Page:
World Bamboo Day - Taiwan 2020

A Celebration of Bamboo

With bamboo in the starring role, the recently concluded 2020 Taoyuan Land Art Festival was a big hit, chalking up a total of 1.47 million visitors. Held over 17 days, the event showcased 28 large-scale bamboo installation arts from 51 participating artists, including artists from Japan, Indonesia and Myanmar.

One of the largest annual art events in Taiwan, the Festival saw an average of 20,000 visitors a day on weekends and public holidays. Artworks aside, the festival’s crowd-pullers included a lifestyle marketplace, themed DIY activities, craft demonstrations and live music performances. Organised by the Taoyuan City Government, the Festival was widely covered by Taiwan’s mainstream media, including popular lifestyle magazine Vogue Taiwan.

British daily The Guardian featured Taiwanese artist Lee Kuei-Chih’s bamboo installation, The Ripple Maze at Gaoshuang from the Festival in its “Best photos for the weekend” section.

As a buildup to the upcoming 2021 World Bamboo Congress in Taiwan, Taiwan Bamboo Society (TBS) embraced the 12th WBC motto, “Bamboo Now” for the festival. TBS curated a mobile bamboo installation exhibition and a bamboo-themed marketplace to allow visitors to engage their imagination and senses, witness the exciting potential of bamboo and shift their perception of bamboo as an outdated material.

A crowd-pleaser at the festival, the Mobile Bamboo Exhibition Pavilion exhibited literature on Taiwan’s bamboo and the World Bamboo Congress, including quotes from World Bamboo Organization President Michel Abadie.

Designed and constructed by engineering consultant A.S Studio, the prototype pavilion showcased bamboo’s flexibility, strength and innovative potentials. Made of Moso bamboo, steel joints and canvas, the pavilion uses a foldable structural system so it can be easily disassembled and transported, making it ideal for travelling exhibitions. Many visitors flocked to the pavilion and were seen posing for photos inside and outside the gorgeous pavilion.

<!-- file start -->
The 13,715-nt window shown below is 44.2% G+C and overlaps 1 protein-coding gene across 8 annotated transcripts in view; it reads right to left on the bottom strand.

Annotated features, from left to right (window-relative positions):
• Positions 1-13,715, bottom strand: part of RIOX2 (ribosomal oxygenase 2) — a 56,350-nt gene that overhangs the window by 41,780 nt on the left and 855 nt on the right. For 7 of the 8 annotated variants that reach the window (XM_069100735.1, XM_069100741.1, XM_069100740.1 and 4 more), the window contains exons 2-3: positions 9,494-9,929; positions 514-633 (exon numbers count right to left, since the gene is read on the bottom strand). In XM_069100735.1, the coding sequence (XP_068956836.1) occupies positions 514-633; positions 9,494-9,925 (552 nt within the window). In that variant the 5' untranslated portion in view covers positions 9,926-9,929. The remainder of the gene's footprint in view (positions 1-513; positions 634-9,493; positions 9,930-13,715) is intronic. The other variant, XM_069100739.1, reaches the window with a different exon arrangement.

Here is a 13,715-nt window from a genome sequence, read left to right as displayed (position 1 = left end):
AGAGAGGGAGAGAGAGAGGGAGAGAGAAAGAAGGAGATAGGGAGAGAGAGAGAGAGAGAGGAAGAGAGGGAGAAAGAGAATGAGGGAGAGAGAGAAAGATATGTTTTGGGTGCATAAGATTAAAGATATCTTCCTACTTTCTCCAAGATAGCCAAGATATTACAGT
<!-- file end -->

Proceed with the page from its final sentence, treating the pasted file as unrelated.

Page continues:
Bamboo lifestyle

Hugely popular, the bamboo-themed lifestyle market featured over *45 bamboo booths constructed by Taiwan Bamboo Society, peddling bamboo crafts, artisanal handmade products, traditional desserts and baked goods. Festival goers sampled freshly baked sourdough breads, homemade tofu pudding and hand-brewed coffee whilst shopping for handcrafted bamboo baskets and stylish bamboo earrings.   

The TBS-designed bamboo swing was a crowd-favourite amongst the young and old. Since the installation arts were sprawled over the large campus ground and futher locations, bamboo gazebos, chairs and benches provided a welcome respite for visitors to take a breather.  These portable structures highlight bamboo’s characteristics – lightweight, strong and natural aesthetics, and the material’s practical applications in day-to-day lives. 

Books launch

Jointly published by TBS and MATA, a special-edition periodical Island of Bamboos – A Brief History of Taiwan’s Bamboo Industry  (竹仔 非草非木的島內生活指南), and a bamboo construction handbook, From Bamboo to Bamboo House – A Guide to Bamboo Construction for Everyone (從竹子到竹房子), co-published by TBS and Green Media, will be launched during the Festival. 


Life with Bamboo Market

From Bamboo to Bamboo House

A Guide to Bamboo Construction for Everyone


Island of Bamboos

a brief history of the bamboo industry in Taiwan

Design and innovations

Choosing bamboo as the medium in this year’s festival theme – creative cityscaping, provided designers and artists a shot at designing and building with bamboo whilst exploring the material’s limitless potential.    

Hsu Yu-Chen’s “Under the Wing” installation is the Taiwanese product designer’s first dabble in bamboo design and construction. Inspired by a mother duck sheltering her ducklings under her wings, Hsu’s creation is a sheltered space that invites visitors to relax in a safe cocoon.